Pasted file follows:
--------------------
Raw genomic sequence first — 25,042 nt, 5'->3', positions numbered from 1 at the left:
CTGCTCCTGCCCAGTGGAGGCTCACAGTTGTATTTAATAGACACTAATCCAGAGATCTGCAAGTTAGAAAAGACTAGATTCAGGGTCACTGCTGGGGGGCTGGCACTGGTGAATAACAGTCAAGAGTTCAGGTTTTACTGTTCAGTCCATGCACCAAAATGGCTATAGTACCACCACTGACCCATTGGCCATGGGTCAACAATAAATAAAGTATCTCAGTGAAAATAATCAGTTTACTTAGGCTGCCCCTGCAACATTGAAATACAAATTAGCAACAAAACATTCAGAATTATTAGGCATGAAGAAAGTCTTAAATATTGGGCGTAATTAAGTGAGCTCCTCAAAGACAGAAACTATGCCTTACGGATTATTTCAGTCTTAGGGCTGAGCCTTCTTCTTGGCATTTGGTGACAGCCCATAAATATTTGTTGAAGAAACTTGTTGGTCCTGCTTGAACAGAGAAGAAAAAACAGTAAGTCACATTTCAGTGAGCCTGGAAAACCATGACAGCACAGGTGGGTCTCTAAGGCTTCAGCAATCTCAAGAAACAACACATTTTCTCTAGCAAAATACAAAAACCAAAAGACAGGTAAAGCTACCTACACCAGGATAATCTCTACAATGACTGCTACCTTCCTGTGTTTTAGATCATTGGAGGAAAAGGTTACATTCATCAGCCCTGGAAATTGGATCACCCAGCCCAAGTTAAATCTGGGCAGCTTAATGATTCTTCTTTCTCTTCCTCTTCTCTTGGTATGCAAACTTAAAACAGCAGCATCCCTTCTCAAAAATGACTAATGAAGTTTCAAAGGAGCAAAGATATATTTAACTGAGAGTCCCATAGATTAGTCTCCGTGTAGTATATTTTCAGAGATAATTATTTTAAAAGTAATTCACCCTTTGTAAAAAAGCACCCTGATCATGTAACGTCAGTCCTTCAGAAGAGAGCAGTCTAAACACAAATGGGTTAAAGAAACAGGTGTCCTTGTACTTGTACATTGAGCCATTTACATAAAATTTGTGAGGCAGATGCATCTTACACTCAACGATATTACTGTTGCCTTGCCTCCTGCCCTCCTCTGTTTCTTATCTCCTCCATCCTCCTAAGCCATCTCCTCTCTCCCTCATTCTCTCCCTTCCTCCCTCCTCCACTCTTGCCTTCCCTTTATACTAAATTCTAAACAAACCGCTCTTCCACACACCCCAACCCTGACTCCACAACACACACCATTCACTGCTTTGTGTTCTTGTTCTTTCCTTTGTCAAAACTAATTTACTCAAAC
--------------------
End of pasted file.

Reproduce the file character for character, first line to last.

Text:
Raw genomic sequence first — 25,042 nt, 5'->3', positions numbered from 1 at the left:
CTGCTCCTGCCCAGTGGAGGCTCACAGTTGTATTTAATAGACACTAATCCAGAGATCTGCAAGTTAGAAAAGACTAGATTCAGGGTCACTGCTGGGGGGCTGGCACTGGTGAATAACAGTCAAGAGTTCAGGTTTTACTGTTCAGTCCATGCACCAAAATGGCTATAGTACCACCACTGACCCATTGGCCATGGGTCAACAATAAATAAAGTATCTCAGTGAAAATAATCAGTTTACTTAGGCTGCCCCTGCAACATTGAAATACAAATTAGCAACAAAACATTCAGAATTATTAGGCATGAAGAAAGTCTTAAATATTGGGCGTAATTAAGTGAGCTCCTCAAAGACAGAAACTATGCCTTACGGATTATTTCAGTCTTAGGGCTGAGCCTTCTTCTTGGCATTTGGTGACAGCCCATAAATATTTGTTGAAGAAACTTGTTGGTCCTGCTTGAACAGAGAAGAAAAAACAGTAAGTCACATTTCAGTGAGCCTGGAAAACCATGACAGCACAGGTGGGTCTCTAAGGCTTCAGCAATCTCAAGAAACAACACATTTTCTCTAGCAAAATACAAAAACCAAAAGACAGGTAAAGCTACCTACACCAGGATAATCTCTACAATGACTGCTACCTTCCTGTGTTTTAGATCATTGGAGGAAAAGGTTACATTCATCAGCCCTGGAAATTGGATCACCCAGCCCAAGTTAAATCTGGGCAGCTTAATGATTCTTCTTTCTCTTCCTCTTCTCTTGGTATGCAAACTTAAAACAGCAGCATCCCTTCTCAAAAATGACTAATGAAGTTTCAAAGGAGCAAAGATATATTTAACTGAGAGTCCCATAGATTAGTCTCCGTGTAGTATATTTTCAGAGATAATTATTTTAAAAGTAATTCACCCTTTGTAAAAAAGCACCCTGATCATGTAACGTCAGTCCTTCAGAAGAGAGCAGTCTAAACACAAATGGGTTAAAGAAACAGGTGTCCTTGTACTTGTACATTGAGCCATTTACATAAAATTTGTGAGGCAGATGCATCTTACACTCAACGATATTACTGTTGCCTTGCCTCCTGCCCTCCTCTGTTTCTTATCTCCTCCATCCTCCTAAGCCATCTCCTCTCTCCCTCATTCTCTCCCTTCCTCCCTCCTCCACTCTTGCCTTCCCTTTATACTAAATTCTAAACAAACCGCTCTTCCACACACCCCAACCCTGACTCCACAACACACACCATTCACTGCTTTGTGTTCTTGTTCTTTCCTTTGTCAAAACTAATTTACTCAAAC